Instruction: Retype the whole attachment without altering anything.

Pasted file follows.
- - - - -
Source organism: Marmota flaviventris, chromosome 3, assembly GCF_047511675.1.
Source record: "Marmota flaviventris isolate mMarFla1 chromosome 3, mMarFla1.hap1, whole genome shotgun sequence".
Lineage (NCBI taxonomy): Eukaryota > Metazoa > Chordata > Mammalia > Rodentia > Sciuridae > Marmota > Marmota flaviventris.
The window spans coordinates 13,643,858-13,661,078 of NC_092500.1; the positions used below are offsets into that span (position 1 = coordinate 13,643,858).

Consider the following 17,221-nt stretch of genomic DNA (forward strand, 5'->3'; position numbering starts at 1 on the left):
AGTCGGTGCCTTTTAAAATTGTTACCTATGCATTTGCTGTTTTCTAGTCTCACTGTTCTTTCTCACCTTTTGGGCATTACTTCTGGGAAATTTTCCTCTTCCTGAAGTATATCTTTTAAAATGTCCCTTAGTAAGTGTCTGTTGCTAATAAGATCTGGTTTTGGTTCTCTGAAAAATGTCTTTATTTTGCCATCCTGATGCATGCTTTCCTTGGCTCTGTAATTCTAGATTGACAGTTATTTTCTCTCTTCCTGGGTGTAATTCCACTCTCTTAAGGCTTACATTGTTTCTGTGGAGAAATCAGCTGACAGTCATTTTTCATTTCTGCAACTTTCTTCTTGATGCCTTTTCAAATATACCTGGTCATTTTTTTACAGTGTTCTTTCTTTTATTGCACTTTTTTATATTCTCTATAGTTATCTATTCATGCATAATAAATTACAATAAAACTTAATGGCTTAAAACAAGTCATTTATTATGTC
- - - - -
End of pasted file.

Source organism: Marmota flaviventris, chromosome 3, assembly GCF_047511675.1.
Source record: "Marmota flaviventris isolate mMarFla1 chromosome 3, mMarFla1.hap1, whole genome shotgun sequence".
Lineage (NCBI taxonomy): Eukaryota > Metazoa > Chordata > Mammalia > Rodentia > Sciuridae > Marmota > Marmota flaviventris.
The window spans coordinates 13,643,858-13,661,078 of NC_092500.1; the positions used below are offsets into that span (position 1 = coordinate 13,643,858).

Consider the following 17,221-nt stretch of genomic DNA (forward strand, 5'->3'; position numbering starts at 1 on the left):
AGTCGGTGCCTTTTAAAATTGTTACCTATGCATTTGCTGTTTTCTAGTCTCACTGTTCTTTCTCACCTTTTGGGCATTACTTCTGGGAAATTTTCCTCTTCCTGAAGTATATCTTTTAAAATGTCCCTTAGTAAGTGTCTGTTGCTAATAAGATCTGGTTTTGGTTCTCTGAAAAATGTCTTTATTTTGCCATCCTGATGCATGCTTTCCTTGGCTCTGTAATTCTAGATTGACAGTTATTTTCTCTCTTCCTGGGTGTAATTCCACTCTCTTAAGGCTTACATTGTTTCTGTGGAGAAATCAGCTGACAGTCATTTTTCATTTCTGCAACTTTCTTCTTGATGCCTTTTCAAATATACCTGGTCATTTTTTTACAGTGTTCTTTCTTTTATTGCACTTTTTTATATTCTCTATAGTTATCTATTCATGCATAATAAATTACAATAAAACTTAATGGCTTAAAACAAGTCATTTATTATGTC